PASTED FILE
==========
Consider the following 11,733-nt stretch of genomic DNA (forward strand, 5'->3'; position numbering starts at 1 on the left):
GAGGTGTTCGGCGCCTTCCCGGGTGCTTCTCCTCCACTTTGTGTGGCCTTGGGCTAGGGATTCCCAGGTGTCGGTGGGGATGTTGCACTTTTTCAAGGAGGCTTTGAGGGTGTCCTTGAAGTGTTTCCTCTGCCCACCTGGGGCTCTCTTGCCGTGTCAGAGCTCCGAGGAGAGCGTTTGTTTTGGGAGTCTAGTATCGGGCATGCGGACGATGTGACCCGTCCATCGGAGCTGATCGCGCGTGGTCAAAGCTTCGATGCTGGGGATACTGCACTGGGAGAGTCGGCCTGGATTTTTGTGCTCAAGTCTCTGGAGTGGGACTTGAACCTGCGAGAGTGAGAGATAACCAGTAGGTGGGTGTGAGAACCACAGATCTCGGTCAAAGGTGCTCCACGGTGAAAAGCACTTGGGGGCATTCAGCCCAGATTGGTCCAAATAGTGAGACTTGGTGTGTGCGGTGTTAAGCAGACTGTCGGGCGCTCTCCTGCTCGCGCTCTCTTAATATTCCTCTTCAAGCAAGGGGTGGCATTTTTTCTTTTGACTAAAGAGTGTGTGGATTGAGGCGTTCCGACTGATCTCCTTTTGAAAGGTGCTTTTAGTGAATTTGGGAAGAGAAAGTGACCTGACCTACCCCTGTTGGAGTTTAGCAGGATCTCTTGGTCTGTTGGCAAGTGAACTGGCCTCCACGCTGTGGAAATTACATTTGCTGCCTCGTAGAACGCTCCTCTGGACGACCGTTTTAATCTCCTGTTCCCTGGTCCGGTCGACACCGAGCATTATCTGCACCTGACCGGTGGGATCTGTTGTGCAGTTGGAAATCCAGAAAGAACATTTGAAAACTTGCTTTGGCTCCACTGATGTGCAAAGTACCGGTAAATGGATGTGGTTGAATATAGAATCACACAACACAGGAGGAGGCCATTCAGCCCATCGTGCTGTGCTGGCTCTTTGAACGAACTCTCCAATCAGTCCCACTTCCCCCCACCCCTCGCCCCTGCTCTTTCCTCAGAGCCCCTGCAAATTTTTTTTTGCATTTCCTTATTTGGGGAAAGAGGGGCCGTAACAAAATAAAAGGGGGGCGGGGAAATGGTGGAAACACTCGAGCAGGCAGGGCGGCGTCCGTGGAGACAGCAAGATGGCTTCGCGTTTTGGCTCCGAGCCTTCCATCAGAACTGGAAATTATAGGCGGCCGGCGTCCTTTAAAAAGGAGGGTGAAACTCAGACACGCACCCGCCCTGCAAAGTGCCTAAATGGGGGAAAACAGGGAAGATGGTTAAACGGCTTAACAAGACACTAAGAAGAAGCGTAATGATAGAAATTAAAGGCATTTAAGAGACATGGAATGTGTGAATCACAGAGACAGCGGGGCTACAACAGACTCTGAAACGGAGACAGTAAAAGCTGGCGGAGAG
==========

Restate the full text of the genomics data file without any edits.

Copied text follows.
Consider the following 11,733-nt stretch of genomic DNA (forward strand, 5'->3'; position numbering starts at 1 on the left):
GAGGTGTTCGGCGCCTTCCCGGGTGCTTCTCCTCCACTTTGTGTGGCCTTGGGCTAGGGATTCCCAGGTGTCGGTGGGGATGTTGCACTTTTTCAAGGAGGCTTTGAGGGTGTCCTTGAAGTGTTTCCTCTGCCCACCTGGGGCTCTCTTGCCGTGTCAGAGCTCCGAGGAGAGCGTTTGTTTTGGGAGTCTAGTATCGGGCATGCGGACGATGTGACCCGTCCATCGGAGCTGATCGCGCGTGGTCAAAGCTTCGATGCTGGGGATACTGCACTGGGAGAGTCGGCCTGGATTTTTGTGCTCAAGTCTCTGGAGTGGGACTTGAACCTGCGAGAGTGAGAGATAACCAGTAGGTGGGTGTGAGAACCACAGATCTCGGTCAAAGGTGCTCCACGGTGAAAAGCACTTGGGGGCATTCAGCCCAGATTGGTCCAAATAGTGAGACTTGGTGTGTGCGGTGTTAAGCAGACTGTCGGGCGCTCTCCTGCTCGCGCTCTCTTAATATTCCTCTTCAAGCAAGGGGTGGCATTTTTTCTTTTGACTAAAGAGTGTGTGGATTGAGGCGTTCCGACTGATCTCCTTTTGAAAGGTGCTTTTAGTGAATTTGGGAAGAGAAAGTGACCTGACCTACCCCTGTTGGAGTTTAGCAGGATCTCTTGGTCTGTTGGCAAGTGAACTGGCCTCCACGCTGTGGAAATTACATTTGCTGCCTCGTAGAACGCTCCTCTGGACGACCGTTTTAATCTCCTGTTCCCTGGTCCGGTCGACACCGAGCATTATCTGCACCTGACCGGTGGGATCTGTTGTGCAGTTGGAAATCCAGAAAGAACATTTGAAAACTTGCTTTGGCTCCACTGATGTGCAAAGTACCGGTAAATGGATGTGGTTGAATATAGAATCACACAACACAGGAGGAGGCCATTCAGCCCATCGTGCTGTGCTGGCTCTTTGAACGAACTCTCCAATCAGTCCCACTTCCCCCCACCCCTCGCCCCTGCTCTTTCCTCAGAGCCCCTGCAAATTTTTTTTTGCATTTCCTTATTTGGGGAAAGAGGGGCCGTAACAAAATAAAAGGGGGGCGGGGAAATGGTGGAAACACTCGAGCAGGCAGGGCGGCGTCCGTGGAGACAGCAAGATGGCTTCGCGTTTTGGCTCCGAGCCTTCCATCAGAACTGGAAATTATAGGCGGCCGGCGTCCTTTAAAAAGGAGGGTGAAACTCAGACACGCACCCGCCCTGCAAAGTGCCTAAATGGGGGAAAACAGGGAAGATGGTTAAACGGCTTAACAAGACACTAAGAAGAAGCGTAATGATAGAAATTAAAGGCATTTAAGAGACATGGAATGTGTGAATCACAGAGACAGCGGGGCTACAACAGACTCTGAAACGGAGACAGTAAAAGCTGGCGGAGAG